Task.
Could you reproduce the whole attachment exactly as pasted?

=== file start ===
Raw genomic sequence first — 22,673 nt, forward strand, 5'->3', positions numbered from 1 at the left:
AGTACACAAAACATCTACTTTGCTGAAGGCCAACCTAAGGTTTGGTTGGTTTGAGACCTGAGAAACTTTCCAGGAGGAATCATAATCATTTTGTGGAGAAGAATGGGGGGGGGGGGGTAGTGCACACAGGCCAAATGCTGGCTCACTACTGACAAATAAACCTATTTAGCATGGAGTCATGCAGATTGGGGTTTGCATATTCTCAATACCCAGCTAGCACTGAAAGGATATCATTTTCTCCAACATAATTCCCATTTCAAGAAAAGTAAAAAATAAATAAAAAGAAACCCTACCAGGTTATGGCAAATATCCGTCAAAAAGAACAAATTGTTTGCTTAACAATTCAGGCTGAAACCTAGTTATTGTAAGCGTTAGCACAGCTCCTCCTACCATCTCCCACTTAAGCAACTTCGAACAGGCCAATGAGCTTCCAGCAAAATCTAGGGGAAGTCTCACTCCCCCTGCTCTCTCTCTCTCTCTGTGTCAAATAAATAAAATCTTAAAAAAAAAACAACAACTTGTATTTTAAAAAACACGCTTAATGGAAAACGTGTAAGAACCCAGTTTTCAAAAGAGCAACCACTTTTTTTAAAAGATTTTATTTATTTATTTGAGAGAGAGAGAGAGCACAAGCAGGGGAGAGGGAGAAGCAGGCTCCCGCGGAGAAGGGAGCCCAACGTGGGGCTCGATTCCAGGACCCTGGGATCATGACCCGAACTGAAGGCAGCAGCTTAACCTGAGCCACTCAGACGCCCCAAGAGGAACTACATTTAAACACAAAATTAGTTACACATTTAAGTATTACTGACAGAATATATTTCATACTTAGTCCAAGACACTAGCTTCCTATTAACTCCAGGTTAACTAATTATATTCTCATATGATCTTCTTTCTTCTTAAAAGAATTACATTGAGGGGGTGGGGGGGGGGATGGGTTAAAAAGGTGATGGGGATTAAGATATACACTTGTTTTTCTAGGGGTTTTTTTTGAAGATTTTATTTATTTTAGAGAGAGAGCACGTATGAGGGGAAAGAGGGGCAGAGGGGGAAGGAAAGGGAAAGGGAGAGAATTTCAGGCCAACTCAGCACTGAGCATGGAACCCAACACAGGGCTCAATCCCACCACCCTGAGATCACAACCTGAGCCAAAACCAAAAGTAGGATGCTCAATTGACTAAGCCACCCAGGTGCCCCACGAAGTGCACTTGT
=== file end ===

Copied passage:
Raw genomic sequence first — 22,673 nt, forward strand, 5'->3', positions numbered from 1 at the left:
AGTACACAAAACATCTACTTTGCTGAAGGCCAACCTAAGGTTTGGTTGGTTTGAGACCTGAGAAACTTTCCAGGAGGAATCATAATCATTTTGTGGAGAAGAATGGGGGGGGGGGGGTAGTGCACACAGGCCAAATGCTGGCTCACTACTGACAAATAAACCTATTTAGCATGGAGTCATGCAGATTGGGGTTTGCATATTCTCAATACCCAGCTAGCACTGAAAGGATATCATTTTCTCCAACATAATTCCCATTTCAAGAAAAGTAAAAAATAAATAAAAAGAAACCCTACCAGGTTATGGCAAATATCCGTCAAAAAGAACAAATTGTTTGCTTAACAATTCAGGCTGAAACCTAGTTATTGTAAGCGTTAGCACAGCTCCTCCTACCATCTCCCACTTAAGCAACTTCGAACAGGCCAATGAGCTTCCAGCAAAATCTAGGGGAAGTCTCACTCCCCCTGCTCTCTCTCTCTCTCTGTGTCAAATAAATAAAATCTTAAAAAAAAAACAACAACTTGTATTTTAAAAAACACGCTTAATGGAAAACGTGTAAGAACCCAGTTTTCAAAAGAGCAACCACTTTTTTTAAAAGATTTTATTTATTTATTTGAGAGAGAGAGAGAGCACAAGCAGGGGAGAGGGAGAAGCAGGCTCCCGCGGAGAAGGGAGCCCAACGTGGGGCTCGATTCCAGGACCCTGGGATCATGACCCGAACTGAAGGCAGCAGCTTAACCTGAGCCACTCAGACGCCCCAAGAGGAACTACATTTAAACACAAAATTAGTTACACATTTAAGTATTACTGACAGAATATATTTCATACTTAGTCCAAGACACTAGCTTCCTATTAACTCCAGGTTAACTAATTATATTCTCATATGATCTTCTTTCTTCTTAAAAGAATTACATTGAGGGGGTGGGGGGGGGGATGGGTTAAAAAGGTGATGGGGATTAAGATATACACTTGTTTTTCTAGGGGTTTTTTTTGAAGATTTTATTTATTTTAGAGAGAGAGCACGTATGAGGGGAAAGAGGGGCAGAGGGGGAAGGAAAGGGAAAGGGAGAGAATTTCAGGCCAACTCAGCACTGAGCATGGAACCCAACACAGGGCTCAATCCCACCACCCTGAGATCACAACCTGAGCCAAAACCAAAAGTAGGATGCTCAATTGACTAAGCCACCCAGGTGCCCCACGAAGTGCACTTGT